What does it look like ? Here is the credits of this series, to the tune of the famous song from the film, As Time Goes by…
In the heat of the Night
Directed by the late Norman Jewison who died on January 20 at the very venerable age of 97, In the Heat of the Night, released in 1967, is a classic of American cinema. It is by addressing the issue of racial discrimination at a time when it is still commonplace that the filmmaker obtains recognition from his peers.
This thriller, directed by Sidney Poitier, was crowned with five Oscars, including those for Best Picture and Best Actor for Rod Steiger, who plays in the film a bigoted local sheriff, forced to work with Poitier to solve a murder in a small racist town. of Mississippi.
The success of the film was such that two sequels were released, again with Sidney Poitier reprising his role as police lieutenant Virgil Tibbs: Call Me Mr. Tibbs! in 1970 and The Organization in 1971.
In 1988, NBC ordered a series adapted from Norman Jewison's film. In this series created by John Ball, Howard E. Rollins Jr, who was the extraordinary headliner of Milos Forman's Ragtime, took over the role of Sidney Poitier. While Caroll O'Connor endorsed the one held at the cinema by Rod Steiger. A performance which was also praised by a Emmy Award.
Of the seven works that won the Oscar for Best Film adapted into a series, In the Heat of the Night is the one that lasted the longest. A very long time indeed: from 1988 to 1995, over seven seasons, totaling 144 episodes. The first five seasons were broadcast on NBC, and the last two on CBS.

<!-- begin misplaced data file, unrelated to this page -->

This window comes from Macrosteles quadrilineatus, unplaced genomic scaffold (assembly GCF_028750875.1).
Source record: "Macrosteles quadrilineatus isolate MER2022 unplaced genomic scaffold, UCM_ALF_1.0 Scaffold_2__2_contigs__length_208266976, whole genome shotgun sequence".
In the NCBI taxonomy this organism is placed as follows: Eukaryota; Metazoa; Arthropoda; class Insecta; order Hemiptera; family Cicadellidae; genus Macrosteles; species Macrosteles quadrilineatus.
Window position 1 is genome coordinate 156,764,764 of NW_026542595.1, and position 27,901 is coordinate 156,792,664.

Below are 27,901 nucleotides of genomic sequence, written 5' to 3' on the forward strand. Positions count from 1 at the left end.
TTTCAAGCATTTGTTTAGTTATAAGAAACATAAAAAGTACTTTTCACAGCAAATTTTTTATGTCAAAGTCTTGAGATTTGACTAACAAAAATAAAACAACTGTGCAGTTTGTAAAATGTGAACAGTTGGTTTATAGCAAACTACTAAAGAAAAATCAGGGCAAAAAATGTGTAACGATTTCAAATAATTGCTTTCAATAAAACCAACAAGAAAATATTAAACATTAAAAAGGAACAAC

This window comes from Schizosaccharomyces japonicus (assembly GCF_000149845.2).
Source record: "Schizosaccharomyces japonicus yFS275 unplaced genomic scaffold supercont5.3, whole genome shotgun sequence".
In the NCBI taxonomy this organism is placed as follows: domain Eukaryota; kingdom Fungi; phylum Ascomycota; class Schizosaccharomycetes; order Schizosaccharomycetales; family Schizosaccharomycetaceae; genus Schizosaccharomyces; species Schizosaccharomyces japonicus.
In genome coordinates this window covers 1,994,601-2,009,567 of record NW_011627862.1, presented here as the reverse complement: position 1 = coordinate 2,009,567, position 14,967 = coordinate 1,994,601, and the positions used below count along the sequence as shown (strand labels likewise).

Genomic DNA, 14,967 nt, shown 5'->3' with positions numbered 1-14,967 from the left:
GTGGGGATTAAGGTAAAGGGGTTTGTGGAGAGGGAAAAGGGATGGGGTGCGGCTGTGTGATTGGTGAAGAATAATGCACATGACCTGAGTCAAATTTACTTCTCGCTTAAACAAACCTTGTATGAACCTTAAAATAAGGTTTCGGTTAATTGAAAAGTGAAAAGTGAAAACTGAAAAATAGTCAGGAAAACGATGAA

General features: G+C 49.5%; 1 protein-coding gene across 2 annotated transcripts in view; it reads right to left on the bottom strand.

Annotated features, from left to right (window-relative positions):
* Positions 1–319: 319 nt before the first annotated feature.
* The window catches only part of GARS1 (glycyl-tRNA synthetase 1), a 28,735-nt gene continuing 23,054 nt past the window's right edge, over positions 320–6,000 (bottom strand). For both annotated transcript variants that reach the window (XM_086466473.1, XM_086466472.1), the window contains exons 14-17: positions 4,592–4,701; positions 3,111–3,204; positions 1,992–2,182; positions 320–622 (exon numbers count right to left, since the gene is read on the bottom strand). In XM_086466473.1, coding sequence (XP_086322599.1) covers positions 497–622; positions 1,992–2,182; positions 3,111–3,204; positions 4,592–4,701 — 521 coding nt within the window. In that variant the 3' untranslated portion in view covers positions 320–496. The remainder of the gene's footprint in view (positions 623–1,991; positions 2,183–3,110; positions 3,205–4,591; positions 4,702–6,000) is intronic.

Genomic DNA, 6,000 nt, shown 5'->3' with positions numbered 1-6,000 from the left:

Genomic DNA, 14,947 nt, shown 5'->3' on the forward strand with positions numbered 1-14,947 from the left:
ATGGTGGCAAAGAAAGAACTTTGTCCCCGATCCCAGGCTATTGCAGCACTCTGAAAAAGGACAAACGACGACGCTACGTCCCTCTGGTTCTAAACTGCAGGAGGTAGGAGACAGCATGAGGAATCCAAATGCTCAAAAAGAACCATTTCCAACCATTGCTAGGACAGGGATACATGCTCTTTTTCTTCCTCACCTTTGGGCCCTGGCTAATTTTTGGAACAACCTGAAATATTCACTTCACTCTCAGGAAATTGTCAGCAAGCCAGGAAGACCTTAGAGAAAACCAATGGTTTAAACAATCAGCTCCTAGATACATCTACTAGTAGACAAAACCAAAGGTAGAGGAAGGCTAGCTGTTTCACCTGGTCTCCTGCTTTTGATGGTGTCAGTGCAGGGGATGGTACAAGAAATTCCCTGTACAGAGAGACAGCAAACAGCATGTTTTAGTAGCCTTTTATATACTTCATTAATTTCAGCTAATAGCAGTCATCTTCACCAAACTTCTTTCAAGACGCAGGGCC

Many actors and actresses came to play guests throughout the episodes, not the least of which: Walton Goggins, Mariska Hargitay, Peter Fonda, Tippi Hedren, George C. Scott, and even OJ Simpson.
Here is the opening credits of the series…
Two car thieves. A Mexican locksmith. Two police inspectors. A housewife and her husband, district attorney. They all live in Los Angeles and don't know each other. In the next 36 hours, their destinies will cross…
This was the pitch of the film Collision by Paul Haggis, released in 2005 here. Supported by a rather solid cast (Don Cheadle, Sandra Bullock, Matt Dillon, Thandiwe Newton in particular), the film was crowned with three Oscars: Best Original Screenplay, Best Editing, and above all, Best Film. Without forgetting around forty international awards. This is a real achievement for Haggis, who made his first film as a director.
A series adapted from the film was therefore started, under the pen of Glen Mazzara who had written the script for several episodes over six seasons of The Shield, and who would be at the helm of The Walking Dead a few years later.
Broadcast in October 2008 on the Starz channel and consisting of 13 episodes, its audience success was sufficient for.
Here is the credits again…
Like the film, the series is set in Los Angeles and tells a series of intertwined stories around characters whose paths will eventually cross. One of the stars of the series was Dennis Hopper, who plays a music producer who is worn down by excesses, sometimes giving in to violent bouts of madness.